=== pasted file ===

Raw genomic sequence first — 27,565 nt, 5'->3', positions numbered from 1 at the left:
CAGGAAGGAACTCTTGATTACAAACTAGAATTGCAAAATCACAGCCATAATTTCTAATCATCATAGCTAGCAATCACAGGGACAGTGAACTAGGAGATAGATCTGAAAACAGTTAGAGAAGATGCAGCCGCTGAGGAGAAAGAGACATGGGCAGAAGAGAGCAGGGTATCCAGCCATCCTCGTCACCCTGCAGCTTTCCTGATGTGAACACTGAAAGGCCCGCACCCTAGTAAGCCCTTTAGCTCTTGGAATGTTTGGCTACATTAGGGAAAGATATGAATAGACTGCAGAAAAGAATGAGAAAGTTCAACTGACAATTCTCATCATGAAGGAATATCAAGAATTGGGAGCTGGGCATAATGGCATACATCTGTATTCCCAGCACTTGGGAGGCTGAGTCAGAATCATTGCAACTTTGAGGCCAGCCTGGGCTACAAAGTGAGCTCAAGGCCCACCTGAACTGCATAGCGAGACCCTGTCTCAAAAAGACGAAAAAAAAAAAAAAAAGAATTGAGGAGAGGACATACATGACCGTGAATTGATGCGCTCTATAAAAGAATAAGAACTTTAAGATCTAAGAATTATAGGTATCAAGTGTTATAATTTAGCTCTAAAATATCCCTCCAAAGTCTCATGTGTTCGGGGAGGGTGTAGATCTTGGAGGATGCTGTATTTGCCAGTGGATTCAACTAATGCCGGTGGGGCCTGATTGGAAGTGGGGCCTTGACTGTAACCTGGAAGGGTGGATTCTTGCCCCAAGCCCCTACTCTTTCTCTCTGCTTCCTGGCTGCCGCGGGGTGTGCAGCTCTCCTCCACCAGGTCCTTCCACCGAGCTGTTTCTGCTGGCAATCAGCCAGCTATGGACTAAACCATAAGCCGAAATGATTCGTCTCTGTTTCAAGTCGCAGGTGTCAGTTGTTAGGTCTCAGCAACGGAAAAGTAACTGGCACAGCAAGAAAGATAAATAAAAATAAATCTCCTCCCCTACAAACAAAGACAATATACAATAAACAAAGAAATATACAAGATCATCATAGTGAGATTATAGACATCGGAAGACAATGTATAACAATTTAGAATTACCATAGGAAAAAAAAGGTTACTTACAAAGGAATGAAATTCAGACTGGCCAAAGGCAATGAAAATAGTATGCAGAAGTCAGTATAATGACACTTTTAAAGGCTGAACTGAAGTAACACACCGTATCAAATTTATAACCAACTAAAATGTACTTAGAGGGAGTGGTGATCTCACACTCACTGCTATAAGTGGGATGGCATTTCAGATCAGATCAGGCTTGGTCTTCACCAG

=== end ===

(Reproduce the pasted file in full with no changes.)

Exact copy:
Raw genomic sequence first — 27,565 nt, 5'->3', positions numbered from 1 at the left:
CAGGAAGGAACTCTTGATTACAAACTAGAATTGCAAAATCACAGCCATAATTTCTAATCATCATAGCTAGCAATCACAGGGACAGTGAACTAGGAGATAGATCTGAAAACAGTTAGAGAAGATGCAGCCGCTGAGGAGAAAGAGACATGGGCAGAAGAGAGCAGGGTATCCAGCCATCCTCGTCACCCTGCAGCTTTCCTGATGTGAACACTGAAAGGCCCGCACCCTAGTAAGCCCTTTAGCTCTTGGAATGTTTGGCTACATTAGGGAAAGATATGAATAGACTGCAGAAAAGAATGAGAAAGTTCAACTGACAATTCTCATCATGAAGGAATATCAAGAATTGGGAGCTGGGCATAATGGCATACATCTGTATTCCCAGCACTTGGGAGGCTGAGTCAGAATCATTGCAACTTTGAGGCCAGCCTGGGCTACAAAGTGAGCTCAAGGCCCACCTGAACTGCATAGCGAGACCCTGTCTCAAAAAGACGAAAAAAAAAAAAAAAAGAATTGAGGAGAGGACATACATGACCGTGAATTGATGCGCTCTATAAAAGAATAAGAACTTTAAGATCTAAGAATTATAGGTATCAAGTGTTATAATTTAGCTCTAAAATATCCCTCCAAAGTCTCATGTGTTCGGGGAGGGTGTAGATCTTGGAGGATGCTGTATTTGCCAGTGGATTCAACTAATGCCGGTGGGGCCTGATTGGAAGTGGGGCCTTGACTGTAACCTGGAAGGGTGGATTCTTGCCCCAAGCCCCTACTCTTTCTCTCTGCTTCCTGGCTGCCGCGGGGTGTGCAGCTCTCCTCCACCAGGTCCTTCCACCGAGCTGTTTCTGCTGGCAATCAGCCAGCTATGGACTAAACCATAAGCCGAAATGATTCGTCTCTGTTTCAAGTCGCAGGTGTCAGTTGTTAGGTCTCAGCAACGGAAAAGTAACTGGCACAGCAAGAAAGATAAATAAAAATAAATCTCCTCCCCTACAAACAAAGACAATATACAATAAACAAAGAAATATACAAGATCATCATAGTGAGATTATAGACATCGGAAGACAATGTATAACAATTTAGAATTACCATAGGAAAAAAAAGGTTACTTACAAAGGAATGAAATTCAGACTGGCCAAAGGCAATGAAAATAGTATGCAGAAGTCAGTATAATGACACTTTTAAAGGCTGAACTGAAGTAACACACCGTATCAAATTTATAACCAACTAAAATGTACTTAGAGGGAGTGGTGATCTCACACTCACTGCTATAAGTGGGATGGCATTTCAGATCAGATCAGGCTTGGTCTTCACCAG